Built to Spill - Untethered Moon

by Steve Reynolds Rating:9 Release Date:2015-04-20

It’s fair to say that Built to Spill have served their musical apprenticeship and are now viewed as tried and tested elder statesmen of America’s alt-rock scene. Having put their debut out in the rough seas of the early 90s (which seems a walk in the park compared to today where bands have no time to develop before the evil of the industry tyrants wave their iron fist), they have got their feet firmly under the table and established a loyal fanbase while remaining well respected among their peers.

2015 sees the release of their eighth - yes eighth! - album, Untethered Moon, and their first since 2009’s There is No Enemy. Since the band’s conception in 1992, original members Doug Martsch and Brett Netson still continue to drive the band forward having gone off and done their own respective off shoots but always falling back into what they really love doing - Built to Spill.

 Beginning with ‘All Our Songs’, the band blaze out of the traps, foot strapped firmly to the floor. It’s a quick-fire opener as the simple arrangements coaxed by some zippy riffs and pounding drums crunch together seamlessly, and while the rhythm section stays true to the song, it enables the band to dabble by throwing in a few guitar oddities for good measure.

There is a theme of upbeat and fun that runs through the core of the album. The pace continues to burgeon on the uplifting ‘Living Zoo’, which takes the killer solos of one of J Mascis finer - in fact, any of his moments, and refines it by pushing the song through slow and high moments but infecting them with the right touchstones at just the right time.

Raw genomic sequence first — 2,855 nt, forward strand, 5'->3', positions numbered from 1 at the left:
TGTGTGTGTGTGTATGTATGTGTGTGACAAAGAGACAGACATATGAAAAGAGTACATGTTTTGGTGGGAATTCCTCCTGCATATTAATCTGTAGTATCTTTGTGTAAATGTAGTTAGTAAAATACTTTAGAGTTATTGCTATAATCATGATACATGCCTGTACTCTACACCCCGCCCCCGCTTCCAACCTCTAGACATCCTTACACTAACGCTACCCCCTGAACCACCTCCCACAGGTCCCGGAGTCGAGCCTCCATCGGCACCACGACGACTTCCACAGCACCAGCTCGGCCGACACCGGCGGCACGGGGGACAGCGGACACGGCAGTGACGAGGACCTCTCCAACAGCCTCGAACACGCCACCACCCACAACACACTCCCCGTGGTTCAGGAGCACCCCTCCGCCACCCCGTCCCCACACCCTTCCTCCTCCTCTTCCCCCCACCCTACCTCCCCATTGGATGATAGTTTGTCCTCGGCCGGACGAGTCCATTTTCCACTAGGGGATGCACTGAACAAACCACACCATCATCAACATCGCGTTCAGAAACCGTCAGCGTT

But it’s not all whirlwind on ‘Untethered Moon’, as the jaunty folky beginning of ‘On the Way’ demonstrates. It initially focusses on the band’s softer approach but it’s soon replaced by steaming guitars and Martsch’s urgent bark as it ramps up to a full rock outage. ‘Some Other Song’ is much more sludgy and layered. Tortured with the viscosity of a jar of treacle, its slacker tendencies free up some space and paint a picture of happy sobriety.

The band certainly has a high watermark of influences, with the psychedelic LSD tones of The Beatles circa Magical Mystery Tour and the country ting of My Morning Jacket on the beautiful haze of ‘Horizon to Cliff – The Rise’. It makes this album even more affable. They have the ability to switch musical lanes so quickly, which is what they do with the following track, the fuzz-laden wig-out ‘So’.

They end with the monolithic ‘When I’m Blind’, which literally stands up in front of you and begs to be listened to. It’s like a towering inferno waiting to crash down on you, such is its gigantic delivery, equipped with a heavy artillery of bellicose guitars and percussion. 

They jam and then they jam again, they do it for a total of eight-plus minutes but not at one stage does it stagnate and lose your attention. It’s a superlative finale to an album laced with so many great songs.

Built to Spill are back, back with a vengeance to invigorate our sorry little lives.

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